• Anyone uncorrupted by philosophy encountering the three categories I shall sketch will surely feel happy (or at least fairly happy) with them. An implication of some philosophical theories to be considered here would be that the list is either overly restricted or confused. The list does though provide a useful way into the discussion, whatever the ultimate outcome.
Footnote 3:
  • When defining a category of thing in terms of its properties in such a general way care needs to be taken. Thus consider the book you are reading. I think that we would consider a book a physical thing, and hence something that belongs to the first highly general category. But in being a book it has what one might call semantic properties – it says things, or contains features which say things. Saying things is not itself on any ordinary understanding a purely physical property. This indicates that it counts as having solely physical properties only so far as it is considered in itself. The semantic features belong to it in virtue of its relation to people who wrote it and the languages they possess.
  • Note: The claim in the last sentence is interesting. Compare it with the claim made by Lynne Rudder Baker – a supporter of the Constitution View – that a statue is what it is – a statue as distinct from the piece of marble that constitutes it – because of its relation to an art-world.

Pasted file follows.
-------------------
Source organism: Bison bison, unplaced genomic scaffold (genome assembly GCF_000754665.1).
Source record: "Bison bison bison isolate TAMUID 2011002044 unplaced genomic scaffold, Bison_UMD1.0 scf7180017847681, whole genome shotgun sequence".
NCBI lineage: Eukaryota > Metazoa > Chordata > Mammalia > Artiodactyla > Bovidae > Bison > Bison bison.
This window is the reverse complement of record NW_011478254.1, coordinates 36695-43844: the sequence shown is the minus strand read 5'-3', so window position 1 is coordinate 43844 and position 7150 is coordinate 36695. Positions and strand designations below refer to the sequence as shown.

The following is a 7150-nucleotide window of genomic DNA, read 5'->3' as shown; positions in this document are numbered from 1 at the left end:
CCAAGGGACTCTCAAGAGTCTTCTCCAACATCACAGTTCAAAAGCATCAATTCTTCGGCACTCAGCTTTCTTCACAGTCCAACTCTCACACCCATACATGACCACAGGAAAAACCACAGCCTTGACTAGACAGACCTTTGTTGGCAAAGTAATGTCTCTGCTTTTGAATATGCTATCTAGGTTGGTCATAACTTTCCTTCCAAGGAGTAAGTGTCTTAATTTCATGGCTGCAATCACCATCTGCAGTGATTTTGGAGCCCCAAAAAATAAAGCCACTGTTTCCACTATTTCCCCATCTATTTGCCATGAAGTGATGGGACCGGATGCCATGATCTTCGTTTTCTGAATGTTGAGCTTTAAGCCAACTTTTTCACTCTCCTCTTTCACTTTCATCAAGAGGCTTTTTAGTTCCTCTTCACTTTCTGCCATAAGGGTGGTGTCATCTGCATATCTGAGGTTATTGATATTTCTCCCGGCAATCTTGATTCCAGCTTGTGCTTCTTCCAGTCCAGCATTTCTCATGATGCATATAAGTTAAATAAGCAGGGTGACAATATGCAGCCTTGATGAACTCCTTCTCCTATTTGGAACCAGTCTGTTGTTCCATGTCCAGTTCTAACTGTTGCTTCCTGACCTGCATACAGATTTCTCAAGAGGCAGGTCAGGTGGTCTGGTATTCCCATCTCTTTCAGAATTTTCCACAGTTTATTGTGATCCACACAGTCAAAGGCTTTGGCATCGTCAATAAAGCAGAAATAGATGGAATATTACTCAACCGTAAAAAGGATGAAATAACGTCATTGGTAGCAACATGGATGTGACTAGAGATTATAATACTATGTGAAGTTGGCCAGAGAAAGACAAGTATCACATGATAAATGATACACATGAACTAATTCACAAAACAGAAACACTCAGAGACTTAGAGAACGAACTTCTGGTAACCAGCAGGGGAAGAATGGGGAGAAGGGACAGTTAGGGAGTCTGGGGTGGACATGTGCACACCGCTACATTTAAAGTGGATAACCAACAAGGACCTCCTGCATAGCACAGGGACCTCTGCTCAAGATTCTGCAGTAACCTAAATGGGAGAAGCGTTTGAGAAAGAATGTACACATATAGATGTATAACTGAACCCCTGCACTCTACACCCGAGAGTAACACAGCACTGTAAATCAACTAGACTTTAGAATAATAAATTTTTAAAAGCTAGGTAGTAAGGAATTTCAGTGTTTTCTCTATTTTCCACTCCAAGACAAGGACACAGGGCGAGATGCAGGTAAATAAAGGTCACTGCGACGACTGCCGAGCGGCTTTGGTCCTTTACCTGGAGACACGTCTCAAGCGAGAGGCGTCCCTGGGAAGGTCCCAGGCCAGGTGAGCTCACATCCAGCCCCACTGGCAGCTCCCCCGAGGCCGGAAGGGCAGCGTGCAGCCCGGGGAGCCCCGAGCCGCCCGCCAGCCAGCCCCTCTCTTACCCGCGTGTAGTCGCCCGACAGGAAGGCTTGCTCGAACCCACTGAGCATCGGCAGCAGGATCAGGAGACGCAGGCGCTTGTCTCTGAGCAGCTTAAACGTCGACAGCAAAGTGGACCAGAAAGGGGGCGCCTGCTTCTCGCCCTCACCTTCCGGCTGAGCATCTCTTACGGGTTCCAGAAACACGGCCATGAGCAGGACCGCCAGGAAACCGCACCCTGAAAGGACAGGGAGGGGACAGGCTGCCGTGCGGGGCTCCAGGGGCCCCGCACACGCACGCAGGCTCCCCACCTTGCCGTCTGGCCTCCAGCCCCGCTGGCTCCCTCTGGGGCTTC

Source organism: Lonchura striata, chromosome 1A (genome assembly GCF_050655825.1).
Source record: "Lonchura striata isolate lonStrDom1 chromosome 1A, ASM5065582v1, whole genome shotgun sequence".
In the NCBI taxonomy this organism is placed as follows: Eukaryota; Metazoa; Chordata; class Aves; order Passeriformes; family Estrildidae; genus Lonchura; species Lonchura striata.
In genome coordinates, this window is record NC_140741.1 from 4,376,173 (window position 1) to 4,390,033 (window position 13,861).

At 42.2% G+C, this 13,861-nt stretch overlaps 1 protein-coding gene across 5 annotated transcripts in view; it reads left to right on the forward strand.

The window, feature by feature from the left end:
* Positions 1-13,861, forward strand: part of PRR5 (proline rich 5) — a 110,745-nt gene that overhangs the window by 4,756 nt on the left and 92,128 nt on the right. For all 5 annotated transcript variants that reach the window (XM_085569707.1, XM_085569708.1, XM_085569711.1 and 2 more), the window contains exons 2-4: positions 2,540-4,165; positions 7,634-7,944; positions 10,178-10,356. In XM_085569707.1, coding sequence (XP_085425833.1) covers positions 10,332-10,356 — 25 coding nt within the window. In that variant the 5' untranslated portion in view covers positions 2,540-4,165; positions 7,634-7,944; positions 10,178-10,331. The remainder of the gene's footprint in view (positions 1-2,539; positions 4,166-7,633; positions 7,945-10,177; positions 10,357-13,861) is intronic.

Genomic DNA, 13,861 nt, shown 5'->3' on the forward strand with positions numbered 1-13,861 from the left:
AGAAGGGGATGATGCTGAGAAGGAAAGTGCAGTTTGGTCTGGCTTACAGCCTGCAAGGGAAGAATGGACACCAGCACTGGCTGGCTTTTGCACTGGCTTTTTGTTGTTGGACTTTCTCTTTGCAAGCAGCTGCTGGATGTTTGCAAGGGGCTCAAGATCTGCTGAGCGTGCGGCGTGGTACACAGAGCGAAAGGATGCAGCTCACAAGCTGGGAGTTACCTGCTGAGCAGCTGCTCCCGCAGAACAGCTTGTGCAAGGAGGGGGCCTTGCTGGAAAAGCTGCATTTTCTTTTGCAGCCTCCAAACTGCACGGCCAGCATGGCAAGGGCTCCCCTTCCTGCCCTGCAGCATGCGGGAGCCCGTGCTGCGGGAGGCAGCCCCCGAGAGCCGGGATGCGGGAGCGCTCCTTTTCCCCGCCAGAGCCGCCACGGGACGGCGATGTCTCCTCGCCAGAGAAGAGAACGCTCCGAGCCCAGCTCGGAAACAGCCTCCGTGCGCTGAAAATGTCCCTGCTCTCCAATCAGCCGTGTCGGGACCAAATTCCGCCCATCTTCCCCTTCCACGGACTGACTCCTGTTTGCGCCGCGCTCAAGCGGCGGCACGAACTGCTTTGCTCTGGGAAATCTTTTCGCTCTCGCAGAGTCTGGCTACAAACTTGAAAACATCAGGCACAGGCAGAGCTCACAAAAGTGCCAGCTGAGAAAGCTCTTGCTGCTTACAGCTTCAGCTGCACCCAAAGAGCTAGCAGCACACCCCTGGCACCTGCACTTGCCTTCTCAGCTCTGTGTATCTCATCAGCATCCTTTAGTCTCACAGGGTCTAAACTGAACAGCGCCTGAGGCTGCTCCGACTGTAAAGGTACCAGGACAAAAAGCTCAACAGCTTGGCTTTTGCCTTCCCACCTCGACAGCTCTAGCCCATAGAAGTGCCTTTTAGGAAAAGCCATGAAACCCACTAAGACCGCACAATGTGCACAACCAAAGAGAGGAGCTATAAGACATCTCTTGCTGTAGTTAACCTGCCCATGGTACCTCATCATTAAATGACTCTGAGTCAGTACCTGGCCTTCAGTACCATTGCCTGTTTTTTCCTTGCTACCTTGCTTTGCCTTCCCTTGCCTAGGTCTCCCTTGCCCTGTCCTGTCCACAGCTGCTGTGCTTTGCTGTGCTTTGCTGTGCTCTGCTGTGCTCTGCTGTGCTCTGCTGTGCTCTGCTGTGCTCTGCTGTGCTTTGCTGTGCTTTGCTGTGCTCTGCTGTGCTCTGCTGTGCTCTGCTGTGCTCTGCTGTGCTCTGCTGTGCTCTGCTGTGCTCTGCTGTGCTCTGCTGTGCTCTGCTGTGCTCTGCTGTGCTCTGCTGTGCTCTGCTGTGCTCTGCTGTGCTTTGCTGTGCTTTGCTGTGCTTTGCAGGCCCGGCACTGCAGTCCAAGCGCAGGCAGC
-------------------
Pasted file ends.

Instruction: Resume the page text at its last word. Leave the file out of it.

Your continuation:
Footnote 6:
  • Two caveats need entering at this point.
    1. We may think that we know that only we humans are self-conscious, but we should be cautious about excluding all other creatures. The careful study of other animals is in its infancy.
    2. Second, we should not assume the third category can be sharply distinguished from the second. Creatures who are not fully self-conscious may get very close to it!
  • Note:
    1. Some higher animals (eg. chimpanzees & dolphins) clearly pass the mirror test while others that you might expect to on this basis (eg. gorillas) don’t. Others – like elephants – might or might not, it seems.
    2. Personhood may also be a matter of degree, in that the qualities required for being a person may be had to differing degrees.
Footnote 7: Note:
  • We need to watch out here! Both are philosophers’ terms of art, but
  • A Person (Click here for Note) may have a stronger moral claim on us than a Self (Click here for Note)
  • See the above Notes, and the following footnote by Snowdon, for further discussion.
Footnote 8: Note:
  • Is it really?
  • More likely, it’s assumed to be you, full stop.
  • Some have claimed that the whole idea of a self is a bewitchment of grammar, from the reflexive pronoun “myself”.
  • Mind you, one might split “myself” into “my self”, and deduce therefrom that we have selves, but I don’t think people do that.
Footnote 9:
  • There is a contrast between the term "person" and the term "self".